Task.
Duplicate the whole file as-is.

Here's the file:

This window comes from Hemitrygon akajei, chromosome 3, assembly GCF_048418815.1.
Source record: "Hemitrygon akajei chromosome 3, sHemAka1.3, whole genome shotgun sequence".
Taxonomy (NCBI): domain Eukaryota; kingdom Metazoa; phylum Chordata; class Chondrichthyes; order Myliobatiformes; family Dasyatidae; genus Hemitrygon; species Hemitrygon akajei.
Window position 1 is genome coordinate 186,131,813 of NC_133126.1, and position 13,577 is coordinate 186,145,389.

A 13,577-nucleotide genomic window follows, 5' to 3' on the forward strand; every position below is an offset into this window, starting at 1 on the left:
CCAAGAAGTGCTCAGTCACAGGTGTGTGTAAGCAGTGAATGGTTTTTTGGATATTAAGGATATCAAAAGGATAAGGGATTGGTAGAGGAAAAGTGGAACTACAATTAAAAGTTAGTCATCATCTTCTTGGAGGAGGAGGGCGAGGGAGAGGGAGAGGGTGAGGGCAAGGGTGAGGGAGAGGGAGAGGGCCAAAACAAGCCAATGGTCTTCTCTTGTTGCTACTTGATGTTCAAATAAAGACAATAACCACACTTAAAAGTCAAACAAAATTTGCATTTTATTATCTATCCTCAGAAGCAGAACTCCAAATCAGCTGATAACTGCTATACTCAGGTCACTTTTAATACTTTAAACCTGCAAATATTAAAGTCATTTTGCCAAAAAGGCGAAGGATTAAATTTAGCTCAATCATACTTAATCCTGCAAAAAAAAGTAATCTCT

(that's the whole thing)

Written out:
This window comes from Hemitrygon akajei, chromosome 3, assembly GCF_048418815.1.
Source record: "Hemitrygon akajei chromosome 3, sHemAka1.3, whole genome shotgun sequence".
Taxonomy (NCBI): domain Eukaryota; kingdom Metazoa; phylum Chordata; class Chondrichthyes; order Myliobatiformes; family Dasyatidae; genus Hemitrygon; species Hemitrygon akajei.
Window position 1 is genome coordinate 186,131,813 of NC_133126.1, and position 13,577 is coordinate 186,145,389.

A 13,577-nucleotide genomic window follows, 5' to 3' on the forward strand; every position below is an offset into this window, starting at 1 on the left:
CCAAGAAGTGCTCAGTCACAGGTGTGTGTAAGCAGTGAATGGTTTTTTGGATATTAAGGATATCAAAAGGATAAGGGATTGGTAGAGGAAAAGTGGAACTACAATTAAAAGTTAGTCATCATCTTCTTGGAGGAGGAGGGCGAGGGAGAGGGAGAGGGTGAGGGCAAGGGTGAGGGAGAGGGAGAGGGCCAAAACAAGCCAATGGTCTTCTCTTGTTGCTACTTGATGTTCAAATAAAGACAATAACCACACTTAAAAGTCAAACAAAATTTGCATTTTATTATCTATCCTCAGAAGCAGAACTCCAAATCAGCTGATAACTGCTATACTCAGGTCACTTTTAATACTTTAAACCTGCAAATATTAAAGTCATTTTGCCAAAAAGGCGAAGGATTAAATTTAGCTCAATCATACTTAATCCTGCAAAAAAAAGTAATCTCT